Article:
“These emotions from 9/11 are always under the surface,” says Lynn, who later became president of the 9/11 Tribute Centre and held the role until 2007.

“You learn to live with it. I call it ‘keeping a bolt in your heart’.

“It’s overwhelming sometimes. The oddest thing for me is I lived through it.

“I can’t believe I got out of there. That’s the biggest surprise.”

• The British trader who felt Twin Tower plane crash

Briton Charlie Gray thought an earthquake had hit New York when he was working in the North Tower on 11 September 2001.

The London-born trader, who was employed by broker firm ICAP, was stood in the office on the 26th floor when the building “shook and moved”.

Suddenly, he saw debris falling from the upper floors.

“You could see this stuff was really burning,” Charlie tells Sky News.

“We thought it must be something like a bomb.

“Nobody had to tell us. Everybody just headed for the stairs.”

Charlie and his colleagues began walking down the tower but they were slowed down as more and more people entered the stairwell, before they passed three firefighters on the 17th floor.

“As they passed us we heard on their radio another plane has hit the South Tower,” Charlie says.

“It had taken about 17 minutes to get down nine floors.”

‘It was like a warzone’

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What is the legacy of 9/11?

Charlie describes the scene outside the World Trade Center as “like a warzone”.

He says he saw body parts on the street and cars that had been destroyed by falling debris.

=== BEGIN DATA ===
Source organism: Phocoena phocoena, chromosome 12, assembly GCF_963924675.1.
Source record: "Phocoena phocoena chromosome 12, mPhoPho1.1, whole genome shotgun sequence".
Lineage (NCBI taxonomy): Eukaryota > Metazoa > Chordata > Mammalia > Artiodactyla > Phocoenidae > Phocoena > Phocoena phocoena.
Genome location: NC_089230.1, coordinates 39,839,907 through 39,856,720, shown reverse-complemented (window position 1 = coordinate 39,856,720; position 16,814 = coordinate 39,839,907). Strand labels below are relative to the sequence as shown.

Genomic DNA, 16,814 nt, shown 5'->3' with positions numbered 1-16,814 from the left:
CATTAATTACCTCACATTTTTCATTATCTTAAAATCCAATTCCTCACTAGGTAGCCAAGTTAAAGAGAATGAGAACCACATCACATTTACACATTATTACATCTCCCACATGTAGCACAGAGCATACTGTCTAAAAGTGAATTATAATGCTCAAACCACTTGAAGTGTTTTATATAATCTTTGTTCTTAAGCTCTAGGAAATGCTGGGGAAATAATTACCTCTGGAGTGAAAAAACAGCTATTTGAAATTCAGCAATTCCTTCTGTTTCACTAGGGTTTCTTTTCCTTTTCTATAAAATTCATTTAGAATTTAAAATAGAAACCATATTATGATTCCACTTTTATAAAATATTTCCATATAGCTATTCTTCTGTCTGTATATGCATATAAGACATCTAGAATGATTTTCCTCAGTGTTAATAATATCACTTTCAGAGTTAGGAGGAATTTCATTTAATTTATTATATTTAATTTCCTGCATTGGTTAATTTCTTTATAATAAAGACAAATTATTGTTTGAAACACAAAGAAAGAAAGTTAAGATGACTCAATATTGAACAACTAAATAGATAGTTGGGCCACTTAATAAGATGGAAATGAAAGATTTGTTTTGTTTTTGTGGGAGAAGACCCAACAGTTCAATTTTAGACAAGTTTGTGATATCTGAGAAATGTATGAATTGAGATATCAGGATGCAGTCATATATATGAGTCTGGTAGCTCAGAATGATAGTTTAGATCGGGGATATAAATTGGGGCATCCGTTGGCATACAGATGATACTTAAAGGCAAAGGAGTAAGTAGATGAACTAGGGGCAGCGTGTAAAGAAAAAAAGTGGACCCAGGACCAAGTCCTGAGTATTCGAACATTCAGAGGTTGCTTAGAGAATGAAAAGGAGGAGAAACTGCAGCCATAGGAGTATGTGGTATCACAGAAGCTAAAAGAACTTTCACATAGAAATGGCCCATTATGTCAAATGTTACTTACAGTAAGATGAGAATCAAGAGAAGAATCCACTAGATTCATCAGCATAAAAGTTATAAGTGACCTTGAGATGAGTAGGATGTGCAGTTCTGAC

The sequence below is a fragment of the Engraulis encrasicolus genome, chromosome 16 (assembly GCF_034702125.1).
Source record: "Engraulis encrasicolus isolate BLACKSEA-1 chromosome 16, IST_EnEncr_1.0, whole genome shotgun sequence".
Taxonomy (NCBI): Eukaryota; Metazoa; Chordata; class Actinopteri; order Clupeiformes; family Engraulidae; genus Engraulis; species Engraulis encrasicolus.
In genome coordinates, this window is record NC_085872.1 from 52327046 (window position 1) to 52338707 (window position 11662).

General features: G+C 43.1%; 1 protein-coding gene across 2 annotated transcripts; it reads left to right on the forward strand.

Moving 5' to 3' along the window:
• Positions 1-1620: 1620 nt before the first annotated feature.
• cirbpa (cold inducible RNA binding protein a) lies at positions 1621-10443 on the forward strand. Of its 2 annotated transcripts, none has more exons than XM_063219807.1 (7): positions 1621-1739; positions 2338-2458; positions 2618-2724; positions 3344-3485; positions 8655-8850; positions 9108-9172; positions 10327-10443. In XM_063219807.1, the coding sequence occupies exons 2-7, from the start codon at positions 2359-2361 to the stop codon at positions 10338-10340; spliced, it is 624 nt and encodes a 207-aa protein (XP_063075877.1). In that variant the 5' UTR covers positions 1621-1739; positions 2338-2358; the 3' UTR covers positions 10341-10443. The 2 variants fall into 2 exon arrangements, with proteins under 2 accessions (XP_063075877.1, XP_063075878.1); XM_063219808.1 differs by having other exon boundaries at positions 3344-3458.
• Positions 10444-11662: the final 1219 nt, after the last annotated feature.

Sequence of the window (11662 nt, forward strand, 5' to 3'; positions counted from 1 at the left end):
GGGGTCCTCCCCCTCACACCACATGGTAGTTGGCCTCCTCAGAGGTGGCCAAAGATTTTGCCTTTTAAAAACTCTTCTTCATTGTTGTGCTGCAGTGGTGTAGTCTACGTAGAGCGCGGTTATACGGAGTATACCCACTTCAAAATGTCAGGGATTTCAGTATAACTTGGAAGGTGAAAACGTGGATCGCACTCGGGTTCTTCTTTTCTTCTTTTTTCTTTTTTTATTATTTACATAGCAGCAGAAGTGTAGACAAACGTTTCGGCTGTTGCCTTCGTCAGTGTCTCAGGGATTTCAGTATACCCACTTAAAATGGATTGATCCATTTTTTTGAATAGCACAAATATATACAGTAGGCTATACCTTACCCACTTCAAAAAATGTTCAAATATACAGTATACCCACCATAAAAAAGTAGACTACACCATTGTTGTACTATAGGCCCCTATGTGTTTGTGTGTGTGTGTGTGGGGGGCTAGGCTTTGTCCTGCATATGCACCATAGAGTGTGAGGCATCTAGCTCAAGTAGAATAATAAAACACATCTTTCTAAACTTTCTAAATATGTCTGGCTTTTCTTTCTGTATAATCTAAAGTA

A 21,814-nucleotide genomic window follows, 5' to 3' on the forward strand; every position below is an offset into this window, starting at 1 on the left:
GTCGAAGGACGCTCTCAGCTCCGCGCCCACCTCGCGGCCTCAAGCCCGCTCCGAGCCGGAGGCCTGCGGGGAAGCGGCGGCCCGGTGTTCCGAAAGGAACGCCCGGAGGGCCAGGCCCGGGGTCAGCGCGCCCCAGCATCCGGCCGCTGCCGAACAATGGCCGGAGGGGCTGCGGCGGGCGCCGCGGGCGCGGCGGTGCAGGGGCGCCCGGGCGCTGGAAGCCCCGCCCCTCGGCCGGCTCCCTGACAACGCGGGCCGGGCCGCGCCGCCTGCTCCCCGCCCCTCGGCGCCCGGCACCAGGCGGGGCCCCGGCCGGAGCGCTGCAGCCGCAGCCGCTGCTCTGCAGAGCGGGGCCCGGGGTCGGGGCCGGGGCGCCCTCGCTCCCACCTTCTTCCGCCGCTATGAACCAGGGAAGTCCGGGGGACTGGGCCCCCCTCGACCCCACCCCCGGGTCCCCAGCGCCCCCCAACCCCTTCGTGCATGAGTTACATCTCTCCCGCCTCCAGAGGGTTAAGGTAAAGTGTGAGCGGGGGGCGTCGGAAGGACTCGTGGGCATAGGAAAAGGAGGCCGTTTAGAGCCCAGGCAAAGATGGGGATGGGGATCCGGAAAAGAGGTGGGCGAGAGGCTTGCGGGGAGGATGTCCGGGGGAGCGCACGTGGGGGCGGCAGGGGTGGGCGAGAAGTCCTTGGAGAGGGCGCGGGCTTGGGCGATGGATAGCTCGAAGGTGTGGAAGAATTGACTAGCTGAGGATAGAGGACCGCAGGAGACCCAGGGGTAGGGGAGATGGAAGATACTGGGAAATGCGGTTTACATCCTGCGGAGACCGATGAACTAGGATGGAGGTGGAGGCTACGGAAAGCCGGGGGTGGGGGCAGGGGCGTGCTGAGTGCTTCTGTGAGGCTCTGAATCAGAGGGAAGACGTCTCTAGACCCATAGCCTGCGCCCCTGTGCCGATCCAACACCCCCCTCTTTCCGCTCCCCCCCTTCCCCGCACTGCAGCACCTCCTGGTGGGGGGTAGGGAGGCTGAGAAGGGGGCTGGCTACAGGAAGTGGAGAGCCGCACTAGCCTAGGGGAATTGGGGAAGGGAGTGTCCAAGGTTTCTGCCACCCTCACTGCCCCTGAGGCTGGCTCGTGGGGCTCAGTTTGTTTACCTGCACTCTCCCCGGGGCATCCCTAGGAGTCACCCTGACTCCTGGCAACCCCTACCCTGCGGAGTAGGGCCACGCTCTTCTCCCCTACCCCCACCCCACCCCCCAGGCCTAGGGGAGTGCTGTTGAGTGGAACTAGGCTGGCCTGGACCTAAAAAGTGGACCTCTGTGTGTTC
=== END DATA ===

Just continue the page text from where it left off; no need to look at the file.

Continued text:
A “black charred body” landed about 30ft away as he walked to the ferry terminal and he watched 20 people jump from the towers, he says.

“What was their option?” Charlie asks.

“You stand and either die of smoke inhalation, you burn to death, or you take that quick leap and get it over with.”

After boarding a ferry, Charlie “heard a rumble” and watched as the South Tower came down.

“In less than a minute, the dock where we were just standing was a mass of dust and dirt,” he adds.

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Charlie says 20 of his friends were killed that day – including one he saw in the lobby of the North Tower shortly before the first plane struck.

He says a psychiatrist later diagnosed him with a form of PTSD called “guilt disorder”.

“I was having trouble getting my head around why so many people died and I didn’t,” Charlie says.

After moving back to the UK in 2016, he now gives motivational speeches but admits he still sometimes struggles with the emotional toll of 9/11.

“I get a little teary now and again,” he says.

“I think about things and get a little bit upset because it was an awful day.

“It will never go – that monkey will always be on my back.

“But I found talking about it and sharing my experiences with people helped me get through it.”